- Don’t forget we are always looking for crazy adventures to share with you all. You wouldn’t believe all the amazing things we see and the wonders we experience. Don’t be afraid to do it yourself! Get out the and GO ANYWHERE….find you own adventure and share it with us.
Back in October, my husband and I (and our beagle) went on a canoe camping adventure down the beautiful Santa Fe River. Because we were celebrating both my birthday and our anniversary, we wanted to do something epic. And epic it was! We paddled 15 miles over the course of two days, taking our time to fish, swim, and enjoy the passing scenery… cypress-lined banks, turtles sunning themselves, wading birds feeding, crystal clear springs… what more could you want out of a weekend?
We began our adventure at the Canoe Outpost in High Springs, Florida (http://santaferiver.com/). Here we were able to rent a canoe, arrange a down-river pick up time and spot for the following day (since we were camping overnight), and park our car. The Outpost was awesome. Not only was the staff really friendly and knowledgeable, they even had wheelbarrows available so you could haul your stuff down to the river! And since we were camping, we had a lot of stuff! It’s amazing how much you can fit into a single canoe. Once we were loaded, off we went to begin our adventure.
As I mentioned before, we took our time paddling down the river and even stopped to swim a few times. Wait, swimming in October?! That’s right! The Santa Fe River has tons of springs along its course that pump crystal clear groundwater out at a constant temperature of 72 degrees. Now that’s still cold, but it’s certainly do-able (especially if you’re a Chick with Ticks)! One of the springs we took a dip in was Lily Springs. This spring is quite unique because there is a 60-year old man named Naked Ed who lives in a hut and spends his days watching over the spring. And guess what, he lives up to his name! As we turned off the main river to paddle up to the spring run, there was Naked Ed in all his glory! He was very friendly and knowledgeable, and you can learn more about him here: http://www.sptimes.com/News/081300/Floridian/The_wild_man_of_Lilly.shtml or here: http://stateofwater.org/people/naked-ed/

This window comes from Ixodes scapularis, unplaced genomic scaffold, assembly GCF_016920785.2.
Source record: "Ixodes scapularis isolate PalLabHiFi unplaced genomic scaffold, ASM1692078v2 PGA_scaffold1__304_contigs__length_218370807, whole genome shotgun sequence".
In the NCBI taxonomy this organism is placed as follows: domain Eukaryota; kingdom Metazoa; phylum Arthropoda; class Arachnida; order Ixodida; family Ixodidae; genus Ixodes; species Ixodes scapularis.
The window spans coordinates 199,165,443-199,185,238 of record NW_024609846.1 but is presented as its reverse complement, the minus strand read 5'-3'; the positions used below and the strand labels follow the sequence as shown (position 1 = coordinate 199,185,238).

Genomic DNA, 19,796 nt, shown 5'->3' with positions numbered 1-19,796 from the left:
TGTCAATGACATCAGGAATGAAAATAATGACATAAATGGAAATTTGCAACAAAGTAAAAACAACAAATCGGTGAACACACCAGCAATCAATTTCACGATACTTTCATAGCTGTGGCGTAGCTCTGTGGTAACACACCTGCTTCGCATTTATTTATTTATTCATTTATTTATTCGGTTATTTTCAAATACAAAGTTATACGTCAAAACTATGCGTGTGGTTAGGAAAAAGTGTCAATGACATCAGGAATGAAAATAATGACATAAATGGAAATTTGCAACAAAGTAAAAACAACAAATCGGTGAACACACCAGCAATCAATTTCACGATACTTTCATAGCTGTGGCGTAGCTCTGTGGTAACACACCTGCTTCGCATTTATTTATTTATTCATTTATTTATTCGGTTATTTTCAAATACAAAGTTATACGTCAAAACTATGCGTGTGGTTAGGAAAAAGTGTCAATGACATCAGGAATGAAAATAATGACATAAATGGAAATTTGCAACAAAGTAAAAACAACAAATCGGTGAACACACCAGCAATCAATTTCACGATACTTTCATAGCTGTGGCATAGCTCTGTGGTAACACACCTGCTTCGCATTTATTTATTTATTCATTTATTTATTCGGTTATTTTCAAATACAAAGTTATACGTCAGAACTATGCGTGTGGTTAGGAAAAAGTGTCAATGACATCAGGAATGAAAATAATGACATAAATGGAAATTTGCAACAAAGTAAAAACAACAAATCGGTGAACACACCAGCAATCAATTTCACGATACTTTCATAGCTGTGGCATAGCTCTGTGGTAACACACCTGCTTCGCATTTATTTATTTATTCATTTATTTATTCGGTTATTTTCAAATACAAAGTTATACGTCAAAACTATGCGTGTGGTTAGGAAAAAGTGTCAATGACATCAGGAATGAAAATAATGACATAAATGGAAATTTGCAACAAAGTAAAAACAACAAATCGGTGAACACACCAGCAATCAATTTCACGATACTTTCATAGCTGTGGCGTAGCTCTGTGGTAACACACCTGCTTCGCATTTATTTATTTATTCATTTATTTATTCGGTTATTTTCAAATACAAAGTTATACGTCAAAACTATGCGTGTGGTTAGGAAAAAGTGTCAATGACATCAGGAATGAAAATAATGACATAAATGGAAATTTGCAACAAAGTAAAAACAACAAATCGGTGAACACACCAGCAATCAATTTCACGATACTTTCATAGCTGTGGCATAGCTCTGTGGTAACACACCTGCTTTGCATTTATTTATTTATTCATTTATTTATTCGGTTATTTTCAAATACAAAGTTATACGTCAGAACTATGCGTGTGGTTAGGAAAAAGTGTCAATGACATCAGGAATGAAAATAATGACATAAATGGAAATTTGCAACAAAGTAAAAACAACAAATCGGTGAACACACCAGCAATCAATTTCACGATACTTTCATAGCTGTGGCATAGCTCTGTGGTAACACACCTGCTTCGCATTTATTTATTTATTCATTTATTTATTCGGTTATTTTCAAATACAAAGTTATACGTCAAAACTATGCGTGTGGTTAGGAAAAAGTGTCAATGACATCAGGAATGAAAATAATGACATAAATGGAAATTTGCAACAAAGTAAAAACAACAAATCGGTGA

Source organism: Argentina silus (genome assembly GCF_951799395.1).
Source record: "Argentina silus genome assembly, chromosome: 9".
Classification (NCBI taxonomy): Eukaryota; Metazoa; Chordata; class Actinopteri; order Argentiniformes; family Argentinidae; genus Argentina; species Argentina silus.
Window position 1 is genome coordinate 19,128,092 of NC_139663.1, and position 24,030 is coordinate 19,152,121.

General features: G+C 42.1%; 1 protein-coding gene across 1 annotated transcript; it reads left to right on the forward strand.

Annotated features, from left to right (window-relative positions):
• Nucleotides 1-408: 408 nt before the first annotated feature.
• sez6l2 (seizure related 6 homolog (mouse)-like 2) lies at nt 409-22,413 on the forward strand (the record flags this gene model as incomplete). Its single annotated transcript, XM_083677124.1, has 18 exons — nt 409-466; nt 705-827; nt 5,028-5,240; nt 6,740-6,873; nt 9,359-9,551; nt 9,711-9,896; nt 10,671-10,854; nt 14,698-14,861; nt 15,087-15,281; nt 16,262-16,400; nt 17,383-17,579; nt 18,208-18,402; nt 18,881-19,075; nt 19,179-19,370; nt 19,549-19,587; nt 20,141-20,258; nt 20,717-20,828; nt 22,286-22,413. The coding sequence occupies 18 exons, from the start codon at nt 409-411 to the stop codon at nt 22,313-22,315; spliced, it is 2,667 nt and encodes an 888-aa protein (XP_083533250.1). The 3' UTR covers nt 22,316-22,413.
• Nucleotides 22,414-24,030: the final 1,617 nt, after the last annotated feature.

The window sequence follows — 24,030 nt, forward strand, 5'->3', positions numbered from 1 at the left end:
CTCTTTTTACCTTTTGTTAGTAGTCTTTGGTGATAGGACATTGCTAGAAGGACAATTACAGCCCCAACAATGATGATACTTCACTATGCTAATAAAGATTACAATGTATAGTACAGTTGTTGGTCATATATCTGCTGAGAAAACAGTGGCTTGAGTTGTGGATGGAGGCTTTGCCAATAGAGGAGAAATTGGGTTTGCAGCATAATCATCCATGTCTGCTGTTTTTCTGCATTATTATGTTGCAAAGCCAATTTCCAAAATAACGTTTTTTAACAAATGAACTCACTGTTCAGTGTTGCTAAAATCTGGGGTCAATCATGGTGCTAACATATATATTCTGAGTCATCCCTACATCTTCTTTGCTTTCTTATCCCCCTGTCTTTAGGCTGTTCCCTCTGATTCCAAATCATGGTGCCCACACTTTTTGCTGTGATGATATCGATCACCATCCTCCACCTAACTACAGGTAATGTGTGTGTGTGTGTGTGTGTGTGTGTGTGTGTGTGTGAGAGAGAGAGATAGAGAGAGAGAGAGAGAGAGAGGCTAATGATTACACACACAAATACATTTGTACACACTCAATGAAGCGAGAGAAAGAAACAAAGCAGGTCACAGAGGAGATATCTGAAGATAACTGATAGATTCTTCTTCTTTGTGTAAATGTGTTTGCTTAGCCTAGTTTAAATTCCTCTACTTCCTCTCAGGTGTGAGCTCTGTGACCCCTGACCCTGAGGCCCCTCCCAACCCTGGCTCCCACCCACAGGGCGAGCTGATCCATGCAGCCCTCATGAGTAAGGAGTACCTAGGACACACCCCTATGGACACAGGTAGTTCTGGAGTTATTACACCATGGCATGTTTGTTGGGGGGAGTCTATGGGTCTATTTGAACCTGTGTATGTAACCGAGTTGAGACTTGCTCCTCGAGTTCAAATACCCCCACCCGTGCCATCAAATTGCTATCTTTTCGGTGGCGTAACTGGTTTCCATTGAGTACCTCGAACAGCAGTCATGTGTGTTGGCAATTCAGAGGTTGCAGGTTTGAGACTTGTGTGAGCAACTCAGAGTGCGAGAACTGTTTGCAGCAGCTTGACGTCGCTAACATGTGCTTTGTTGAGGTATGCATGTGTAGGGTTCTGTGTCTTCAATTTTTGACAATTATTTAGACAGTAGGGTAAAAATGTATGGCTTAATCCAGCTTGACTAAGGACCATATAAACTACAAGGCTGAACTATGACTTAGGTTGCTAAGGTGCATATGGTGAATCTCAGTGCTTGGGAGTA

At the end of the Day 1, after paddling just over 7 miles, we pulled off the river and set up camp in a beautiful spot right on the river bank. Because parts of the floodplain are owned by the state, you’re actually allowed to just pull off and camp in these areas. Granted it’s primitive with no bathrooms or showers, but it won’t kill you to pee in the woods and skip a shower for a night! We set up our tent, gathered up some firewood (there was plenty in the floodplain forest), and cooked ourselves some hotdogs and s’mores. We even had folding chairs to sit on! That’s the great thing about canoe camping, and probably something most people don’t realize: you can fit a TON of stuff in a canoe. And the best part is you don’t have to carry it! Just plop it in the boat and off you go!
When we woke up the next morning, we lit another fire and ate some more s’mores (I probably shouldn’t admit that). Then we pushed off and enjoyed the last 7 miles of our trip. At mile 15, the Canoe Outpost picked us up and shuttled us back to our car. Honestly, it was really easy, and I think it’s an adventure that sounds impossible but is completely do-able! In fact, the Chicks with Ticks are planning to host a canoe camping adventure in March (more details on that to come). Hope to see you there!